Robert Wickens is one step closer to realizing his dream of becoming a Formula One driver.
The Toronto native, who moved to Europe in 2008 to boost his quest to race in F1, was named a reserve driver Friday for the Marussia Virgin Racing team.
He will be in the paddock at the Canadian Grand Prix next week, but is not expected to take part in any practice sessions at Circuit Gilles Villeneuve. A reserve driver is on stand-by in case one of the regular drivers cannot race. They often get in some laps in practice sessions on the Friday of race weekends.
Wickens is the first Canadian driver to land a job with an F1 team since 1997 world champion Jacques Villeneuve of Montreal raced for BMW in 2006.
"It's a fantastic privilege to be able to play any role within a Formula One team but for me, it's another step on the road to hopefully realizing my goal of becoming an F1 race driver," Wickens said in a statement.
The 22-year-old will continue to compete in Formula Renault 3.5, an important feeder series that has sent talent like reigning champion Sebastian Vettel to F1.
Drivers Timo Glock and Jerome D'Ambrosio have yet to earn a point this season for Marussia Virgin Racing. The second-year team which hoped to be in the middle of the grid, fired technical director Nick Wirth this week.
The squad's long-term goal is to compete for wins by 2014, when the inaugural Russian Grand Prix is to be held in Sochi.
"The opportunity to attend Grand Prix events as part of the team, and be around the team's drivers, will be a fantastic education," said Wickens. "You want to soak in as much information as you can, speaking with the likes of the engineers and the drivers.
"It goes without saying I'm hungry for the opportunity to physically drive a Formula One car."
He replaces Sakon Yamamoto of Japan, whose contract expired after the first three races of the season.
Wickens picked up a sponsorship last winter from Marussia, a Russian sports car manufacturer that has a large stake in Virgin Racing.
He is currently in second place, one point behind Carlin Motorsports teammate Jean-Eric Vergne, in FR 3.5 standings after a second-place finish last week in Monaco.
"I'll be attending (F1) events that don't clash with my existing race commitments," he said. "I raced to a podium finish in front of the Marussia hierarchy at the Monaco Grand Prix last month, which was gratifying, and I'm looking forward to next weekend's Canadian Grand Prix."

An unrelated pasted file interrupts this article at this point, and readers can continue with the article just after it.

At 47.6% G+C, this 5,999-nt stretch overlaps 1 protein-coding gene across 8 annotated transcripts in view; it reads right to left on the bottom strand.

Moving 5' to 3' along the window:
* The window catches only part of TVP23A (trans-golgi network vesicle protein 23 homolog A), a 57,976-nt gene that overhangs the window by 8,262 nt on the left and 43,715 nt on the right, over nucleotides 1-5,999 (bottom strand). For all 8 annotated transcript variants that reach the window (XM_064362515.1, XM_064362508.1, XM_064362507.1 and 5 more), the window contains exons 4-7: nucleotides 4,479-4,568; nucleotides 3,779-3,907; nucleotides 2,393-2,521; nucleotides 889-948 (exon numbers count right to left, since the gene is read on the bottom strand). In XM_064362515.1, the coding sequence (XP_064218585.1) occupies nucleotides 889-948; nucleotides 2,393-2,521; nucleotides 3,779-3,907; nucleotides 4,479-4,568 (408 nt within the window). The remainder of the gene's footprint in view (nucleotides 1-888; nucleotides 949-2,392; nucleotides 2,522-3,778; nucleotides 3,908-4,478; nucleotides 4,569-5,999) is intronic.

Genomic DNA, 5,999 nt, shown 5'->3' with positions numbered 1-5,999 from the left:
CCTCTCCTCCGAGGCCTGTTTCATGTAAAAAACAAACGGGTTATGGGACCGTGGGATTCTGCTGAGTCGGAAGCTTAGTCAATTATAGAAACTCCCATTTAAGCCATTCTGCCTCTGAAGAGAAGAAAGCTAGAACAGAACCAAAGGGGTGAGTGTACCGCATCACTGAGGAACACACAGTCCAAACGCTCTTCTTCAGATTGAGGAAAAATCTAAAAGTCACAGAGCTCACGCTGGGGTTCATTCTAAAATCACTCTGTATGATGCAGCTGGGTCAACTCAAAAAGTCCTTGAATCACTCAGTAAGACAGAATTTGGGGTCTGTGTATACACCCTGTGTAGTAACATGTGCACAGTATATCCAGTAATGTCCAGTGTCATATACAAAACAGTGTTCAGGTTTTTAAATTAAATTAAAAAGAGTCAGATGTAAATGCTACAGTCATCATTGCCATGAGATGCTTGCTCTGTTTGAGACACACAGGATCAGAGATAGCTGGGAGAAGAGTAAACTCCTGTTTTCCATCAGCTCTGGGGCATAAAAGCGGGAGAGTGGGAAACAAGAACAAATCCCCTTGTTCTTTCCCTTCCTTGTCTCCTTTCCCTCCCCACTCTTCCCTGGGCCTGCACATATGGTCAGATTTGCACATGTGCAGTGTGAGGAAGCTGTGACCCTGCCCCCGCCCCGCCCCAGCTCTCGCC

Virgin was expected to name Wickens as a reserve driver last month but held off on the announcement. There were reports that D'Ambrosio would be dropped due to sponsorship issues and replaced by Wickens, but the team opted to stick with the Belgian driver.
Wickens finished second in the F2 series in Europe in 2009 and was second in the FR3.5 series last year with Status Grand Prix. He previously raced on the Red Bull junior team, in Formula Atlantic and the A1GP series.
Now he's knocking at the door of an F1 ride.
"In Formula One it's all about momentum and you need it on your side, both on and off track," Wickens said. "This is a great opportunity for me to forge closer links with a Formula One team and to hopefully become more of a regular face around the paddock. I moved my race efforts to Europe a few seasons back with a view to reaching Formula One.
"This is where you need to compete to be noticed by F1 teams. I feel I've continued to take the right steps towards realizing my goal and moving into the F1 paddock is a great step. It's down to me to make the most of it."
For Wickens, there's no better place to start than Montreal.
"It'll be fun to be back and have an official role in the paddock rather than simply stopping by to say hi to a few people," he said. "I know I'll be kept pretty busy in Montreal with the team so it should be a fun weekend.
"I've always enjoyed racing at Circuit Gilles Villeneuve and I'd love the chance to race it in a Formula One car sometime in the near future and give the Canadian fans another 'home' racer to support."